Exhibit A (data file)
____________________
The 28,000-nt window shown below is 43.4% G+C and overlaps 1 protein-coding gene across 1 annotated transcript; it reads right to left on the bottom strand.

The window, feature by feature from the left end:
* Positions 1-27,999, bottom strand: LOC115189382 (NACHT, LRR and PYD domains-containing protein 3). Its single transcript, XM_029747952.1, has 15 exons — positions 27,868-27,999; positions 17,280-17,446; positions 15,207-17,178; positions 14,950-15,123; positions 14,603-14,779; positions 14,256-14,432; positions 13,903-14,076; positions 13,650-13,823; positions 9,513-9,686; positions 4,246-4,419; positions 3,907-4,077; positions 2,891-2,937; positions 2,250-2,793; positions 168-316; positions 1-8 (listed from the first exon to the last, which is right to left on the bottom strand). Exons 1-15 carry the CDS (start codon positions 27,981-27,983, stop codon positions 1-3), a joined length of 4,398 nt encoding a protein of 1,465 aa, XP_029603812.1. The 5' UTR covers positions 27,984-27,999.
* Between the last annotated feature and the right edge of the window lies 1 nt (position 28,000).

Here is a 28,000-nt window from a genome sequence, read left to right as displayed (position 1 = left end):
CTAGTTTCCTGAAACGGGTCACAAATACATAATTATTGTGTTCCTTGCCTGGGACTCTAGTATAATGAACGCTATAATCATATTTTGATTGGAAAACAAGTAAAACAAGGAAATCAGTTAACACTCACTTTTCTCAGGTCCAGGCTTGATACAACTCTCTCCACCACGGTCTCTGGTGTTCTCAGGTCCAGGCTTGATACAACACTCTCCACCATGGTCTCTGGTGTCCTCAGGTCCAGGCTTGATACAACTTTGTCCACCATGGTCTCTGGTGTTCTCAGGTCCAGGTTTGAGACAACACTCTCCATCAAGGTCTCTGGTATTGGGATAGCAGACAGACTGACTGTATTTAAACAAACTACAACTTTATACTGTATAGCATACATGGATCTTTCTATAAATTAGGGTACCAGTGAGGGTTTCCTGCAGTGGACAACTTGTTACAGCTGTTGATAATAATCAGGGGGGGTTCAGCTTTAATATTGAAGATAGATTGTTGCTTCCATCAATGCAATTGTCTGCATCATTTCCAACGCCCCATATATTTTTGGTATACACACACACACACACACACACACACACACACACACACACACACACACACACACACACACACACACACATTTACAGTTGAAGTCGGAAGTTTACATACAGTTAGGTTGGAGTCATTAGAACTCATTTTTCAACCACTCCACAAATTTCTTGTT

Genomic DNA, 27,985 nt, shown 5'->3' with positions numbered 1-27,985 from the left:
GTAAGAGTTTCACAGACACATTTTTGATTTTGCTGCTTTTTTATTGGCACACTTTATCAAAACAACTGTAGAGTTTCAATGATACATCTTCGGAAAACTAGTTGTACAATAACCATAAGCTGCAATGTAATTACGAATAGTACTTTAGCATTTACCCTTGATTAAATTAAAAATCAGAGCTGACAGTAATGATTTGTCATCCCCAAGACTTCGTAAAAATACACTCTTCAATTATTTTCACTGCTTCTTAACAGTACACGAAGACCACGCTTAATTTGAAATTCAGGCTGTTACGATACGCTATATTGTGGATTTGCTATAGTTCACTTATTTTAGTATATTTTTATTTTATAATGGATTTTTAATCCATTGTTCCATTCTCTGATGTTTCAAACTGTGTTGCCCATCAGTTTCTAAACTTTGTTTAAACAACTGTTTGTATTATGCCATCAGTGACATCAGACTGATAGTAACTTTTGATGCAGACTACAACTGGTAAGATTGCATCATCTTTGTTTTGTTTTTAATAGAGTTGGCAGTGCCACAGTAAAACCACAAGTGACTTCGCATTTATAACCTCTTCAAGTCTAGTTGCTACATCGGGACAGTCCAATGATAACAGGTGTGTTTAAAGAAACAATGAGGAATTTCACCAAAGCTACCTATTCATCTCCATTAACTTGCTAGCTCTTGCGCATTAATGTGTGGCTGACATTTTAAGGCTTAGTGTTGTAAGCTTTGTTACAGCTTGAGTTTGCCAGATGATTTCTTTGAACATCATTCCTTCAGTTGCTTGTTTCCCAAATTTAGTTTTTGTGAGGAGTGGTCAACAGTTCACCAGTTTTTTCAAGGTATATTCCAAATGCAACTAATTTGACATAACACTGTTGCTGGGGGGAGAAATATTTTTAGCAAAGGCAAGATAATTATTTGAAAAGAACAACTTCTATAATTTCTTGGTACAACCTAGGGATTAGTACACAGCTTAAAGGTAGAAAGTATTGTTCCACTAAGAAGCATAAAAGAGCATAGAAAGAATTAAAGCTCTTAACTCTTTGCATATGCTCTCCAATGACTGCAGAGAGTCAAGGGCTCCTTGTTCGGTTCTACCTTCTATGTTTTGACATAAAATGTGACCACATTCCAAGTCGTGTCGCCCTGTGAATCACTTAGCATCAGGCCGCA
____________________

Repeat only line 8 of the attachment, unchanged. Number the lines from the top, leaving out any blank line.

GTAAGAGTTTCACAGACACATTTTTGATTTTGCTGCTTTTTTATTGGCACACTTTATCAAAACAACTGTAGAGTTTCAATGATACATCTTCGGAAAACTAGTTGTACAATAACCATAAGCTGCAATGTAATTACGAATAGTACTTTAGCATTTACCCTTGATTAAATTAAAAATCAGAGCTGACAGTAATGATTTGTCATCCCCAAGACTTCGTAAAAATACACTCTTCAATTATTTTCACTGCTTCTTAACAGTACACGAAGACCACGCTTAATTTGAAATTCAGGCTGTTACGATACGCTATATTGTGGATTTGCTATAGTTCACTTATTTTAGTATATTTTTATTTTATAATGGATTTTTAATCCATTGTTCCATTCTCTGATGTTTCAAACTGTGTTGCCCATCAGTTTCTAAACTTTGTTTAAACAACTGTTTGTATTATGCCATCAGTGACATCAGACTGATAGTAACTTTTGATGCAGACTACAACTGGTAAGATTGCATCATCTTTGTTTTGTTTTTAATAGAGTTGGCAGTGCCACAGTAAAACCACAAGTGACTTCGCATTTATAACCTCTTCAAGTCTAGTTGCTACATCGGGACAGTCCAATGATAACAGGTGTGTTTAAAGAAACAATGAGGAATTTCACCAAAGCTACCTATTCATCTCCATTAACTTGCTAGCTCTTGCGCATTAATGTGTGGCTGACATTTTAAGGCTTAGTGTTGTAAGCTTTGTTACAGCTTGAGTTTGCCAGATGATTTCTTTGAACATCATTCCTTCAGTTGCTTGTTTCCCAAATTTAGTTTTTGTGAGGAGTGGTCAACAGTTCACCAGTTTTTTCAAGGTATATTCCAAATGCAACTAATTTGACATAACACTGTTGCTGGGGGGAGAAATATTTTTAGCAAAGGCAAGATAATTATTTGAAAAGAACAACTTCTATAATTTCTTGGTACAACCTAGGGATTAGTACACAGCTTAAAGGTAGAAAGTATTGTTCCACTAAGAAGCATAAAAGAGCATAGAAAGAATTAAAGCTCTTAACTCTTTGCATATGCTCTCCAATGACTGCAGAGAGTCAAGGGCTCCTTGTTCGGTTCTACCTTCTATGTTTTGACATAAAATGTGACCACATTCCAAGTCGTGTCGCCCTGTGAATCACTTAGCATCAGGCCGCA